Thursday, November 4, 2010

Ron Paul on the Fed

This is an old one, but wonderfully put:

Ever seen the Fed’s marble palace in Washington, DC, on Constitution Avenue (of all streets!)? That bunch sure knows how to live. I’ve long had a dream of being the auctioneer when the Fed is sold off for private offices, or maybe a Museum of Sound Money! Help me dull its scissors and then break them, so the Fed can’t cut down our dollar’s value. Indeed, I believe that people ought to be ashamed to work at such a place; an institution that has done so much damage to American prosperity and freedom, as well as to the freedom and prosperity of the whole world. For example, I want no more bowing and scraping to the Fed chairman when he goes to Capitol Hill to peddle his nonsense. He is just a bureaucrat, albeit a disastrous one.
If printing money created prosperity, everyone would be prosperous. Instead, as every entrepreneur knows, prosperity requires discipline, hard work, and careful planning.

Of course, a committee of economics professors wouldn't know anything about this. The entire point, the endgame, of becoming a professor is to insulate yourself from market forces by getting tenure.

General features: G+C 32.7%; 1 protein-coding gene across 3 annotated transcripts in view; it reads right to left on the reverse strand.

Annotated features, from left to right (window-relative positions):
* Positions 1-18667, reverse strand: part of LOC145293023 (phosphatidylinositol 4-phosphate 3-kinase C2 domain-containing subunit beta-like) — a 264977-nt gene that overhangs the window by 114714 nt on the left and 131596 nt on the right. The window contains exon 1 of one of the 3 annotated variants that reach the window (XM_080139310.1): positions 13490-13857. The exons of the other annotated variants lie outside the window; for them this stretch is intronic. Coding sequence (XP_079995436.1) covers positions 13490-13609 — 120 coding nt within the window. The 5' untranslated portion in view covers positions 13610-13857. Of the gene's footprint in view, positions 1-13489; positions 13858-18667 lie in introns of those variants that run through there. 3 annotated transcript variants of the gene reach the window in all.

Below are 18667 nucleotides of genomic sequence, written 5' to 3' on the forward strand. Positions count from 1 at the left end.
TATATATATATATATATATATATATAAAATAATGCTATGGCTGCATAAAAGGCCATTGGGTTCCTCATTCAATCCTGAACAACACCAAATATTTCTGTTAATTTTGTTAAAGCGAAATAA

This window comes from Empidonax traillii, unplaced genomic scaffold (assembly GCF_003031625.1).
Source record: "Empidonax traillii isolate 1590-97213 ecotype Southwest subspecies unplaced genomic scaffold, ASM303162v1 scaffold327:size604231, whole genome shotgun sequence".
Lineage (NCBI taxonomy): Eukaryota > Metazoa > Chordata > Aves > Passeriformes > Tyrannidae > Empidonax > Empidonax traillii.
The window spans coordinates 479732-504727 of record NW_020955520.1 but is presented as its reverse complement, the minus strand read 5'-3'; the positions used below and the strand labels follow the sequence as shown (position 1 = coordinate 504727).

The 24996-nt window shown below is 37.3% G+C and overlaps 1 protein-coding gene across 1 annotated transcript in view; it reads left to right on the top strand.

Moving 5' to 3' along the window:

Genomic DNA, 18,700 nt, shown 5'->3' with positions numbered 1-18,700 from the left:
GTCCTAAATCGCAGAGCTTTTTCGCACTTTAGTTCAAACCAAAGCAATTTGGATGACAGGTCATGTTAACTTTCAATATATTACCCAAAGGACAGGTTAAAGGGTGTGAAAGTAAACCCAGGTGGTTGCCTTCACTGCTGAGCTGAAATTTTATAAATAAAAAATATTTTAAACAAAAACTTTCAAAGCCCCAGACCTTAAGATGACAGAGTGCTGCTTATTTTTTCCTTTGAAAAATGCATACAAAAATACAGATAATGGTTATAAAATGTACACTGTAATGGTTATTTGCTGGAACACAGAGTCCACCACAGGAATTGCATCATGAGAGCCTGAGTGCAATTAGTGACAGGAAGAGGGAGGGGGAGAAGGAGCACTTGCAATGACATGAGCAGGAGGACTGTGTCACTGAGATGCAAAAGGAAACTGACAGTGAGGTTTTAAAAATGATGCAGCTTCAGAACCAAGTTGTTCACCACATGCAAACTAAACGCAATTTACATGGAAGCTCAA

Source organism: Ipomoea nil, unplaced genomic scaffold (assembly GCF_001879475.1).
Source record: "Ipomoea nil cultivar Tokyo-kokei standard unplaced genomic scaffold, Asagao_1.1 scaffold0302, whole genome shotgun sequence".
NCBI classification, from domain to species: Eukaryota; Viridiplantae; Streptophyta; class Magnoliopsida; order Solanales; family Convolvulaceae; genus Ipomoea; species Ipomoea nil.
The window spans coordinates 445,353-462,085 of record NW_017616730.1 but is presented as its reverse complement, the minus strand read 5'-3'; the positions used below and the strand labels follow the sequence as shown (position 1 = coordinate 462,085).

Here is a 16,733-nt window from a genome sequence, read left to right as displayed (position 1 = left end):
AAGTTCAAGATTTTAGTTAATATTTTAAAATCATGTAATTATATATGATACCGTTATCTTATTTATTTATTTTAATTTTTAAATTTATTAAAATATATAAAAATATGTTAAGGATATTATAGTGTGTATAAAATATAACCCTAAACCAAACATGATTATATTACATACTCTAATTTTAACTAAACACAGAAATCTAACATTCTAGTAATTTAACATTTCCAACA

Gary North wrote an excellent piece recently that describes a litmus test for free market economists.
When you hear a self-designated free market economist defend the idea of central banking, meaning a government-licensed monopoly over the monetary base, you can be sure that this person does not believe in the free market. He does not believe in the logic of decentralized private property. He believes in central planning, and he sees the central bank as the agency of such planning.
The Federal Reserve's latest round of "quantitative easing" is primarily jacking up prices of the easily horded commodities like gold and silver. Today's equity market reaction to the Fed announcement is basically a short squeeze. Lower quality names outperforming high quality.

But over the longer term, you would expect the commodity rally to benefit the energy sector (which is currently cheap) and hurt makers of gas guzzling recreational vehicles and other consumer discretionary companies (which are currently very expensive, go figure).

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